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Last updateΠεμ, 02 Φεβ 2023 3pm

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The year is 2022 A.D.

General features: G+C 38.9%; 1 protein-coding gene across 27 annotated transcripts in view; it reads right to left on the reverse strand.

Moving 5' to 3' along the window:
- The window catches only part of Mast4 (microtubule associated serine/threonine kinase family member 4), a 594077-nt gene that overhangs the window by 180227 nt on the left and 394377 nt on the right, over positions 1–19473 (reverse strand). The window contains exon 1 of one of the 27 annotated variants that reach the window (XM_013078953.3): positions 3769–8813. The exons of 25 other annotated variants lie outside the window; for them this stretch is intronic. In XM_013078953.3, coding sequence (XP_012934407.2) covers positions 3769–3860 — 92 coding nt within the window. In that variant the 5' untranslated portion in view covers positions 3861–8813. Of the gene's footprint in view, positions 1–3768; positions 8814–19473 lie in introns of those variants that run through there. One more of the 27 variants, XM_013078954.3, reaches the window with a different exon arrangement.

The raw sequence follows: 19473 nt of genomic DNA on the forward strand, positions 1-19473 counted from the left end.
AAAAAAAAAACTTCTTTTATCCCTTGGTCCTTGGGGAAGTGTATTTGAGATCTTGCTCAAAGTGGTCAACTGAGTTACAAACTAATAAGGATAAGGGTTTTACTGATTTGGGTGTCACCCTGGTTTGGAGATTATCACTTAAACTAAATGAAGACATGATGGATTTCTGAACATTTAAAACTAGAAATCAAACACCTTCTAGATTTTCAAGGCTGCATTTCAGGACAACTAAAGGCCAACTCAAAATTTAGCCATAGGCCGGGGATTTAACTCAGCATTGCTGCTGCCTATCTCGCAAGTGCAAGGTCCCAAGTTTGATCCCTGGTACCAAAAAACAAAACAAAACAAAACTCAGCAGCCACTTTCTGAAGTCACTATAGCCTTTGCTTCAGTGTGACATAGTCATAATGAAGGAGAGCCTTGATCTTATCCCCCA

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The year is 2022 A.D. The world is slowly moving towards a post Covid-19 era. Well not entirely! One large country of Asia - the second largest economy in the word - China, still struggles with the virus, implementing strict zero-COVID policies and continuous lock downs. And life is not easy for the rest of the world as China’s battle to suppress the virus has battered economies, disrupted global supply chains, global seaborne trade (45% of world seaborne trade passes through the South China Sea) and threatens world growth. Despite China's efforts to contain the virus, daily COVID infections have climbed to a record high since April, surpassing the previous peak. On November 23rd, China reported 29,754 new cases, more than the 28,973 infections reported in mid-April when Shanghai was enduring a two-month lockdown that left residents without food or medical care. The recent surge comes at a critical moment for Chinese authorities, as they are trying to decide whether to tolerate some spread of the virus or revert to strict zero-COVID curbs to halt the outbreak, at the expense of the economy. In Beijing, officials have shut down most non-essential businesses in the city’s largest district, Chaoyang, which has a population of 3.4m, while in Guangzhou, the city’s largest district - Baiyun - with a population of 3.8mn, is into a five-day lockdown. But there is also encouraging news from the East as the Chinese government is trying to make good on its promise to support the weak sectors of its economy. Xi Jinping's government is retreating from tight controls on leverage in the real estate sector that sparked the country's property crisis, allowing China's largest lenders to provide credit lines of over $162bn to real estate developers and construction companies. China's largest lender by assets, Industrial and Commercial Bank of China (ICBC), announced on Thursday it would extend credit lines totalling $92bn to 12 developers, while Postal Savings Bank of China has also increased lending to heavily indebted sectors of real estate, constructions and technology. China's struggling real estate industry, which drives more than a quarter of economic output, has been engulfed in a liquidity crisis for over a year after highly-indebted Evergrande defaulted. Bank analysts predict that residential real estate sector will grow 2% in 2023, while real estate investments and constructions will also recover, but at a slower pace. These moves are definitely encouraging for the dry market as China is responsible for almost 52% of dry seaborne trade. Looking at the dry market indices.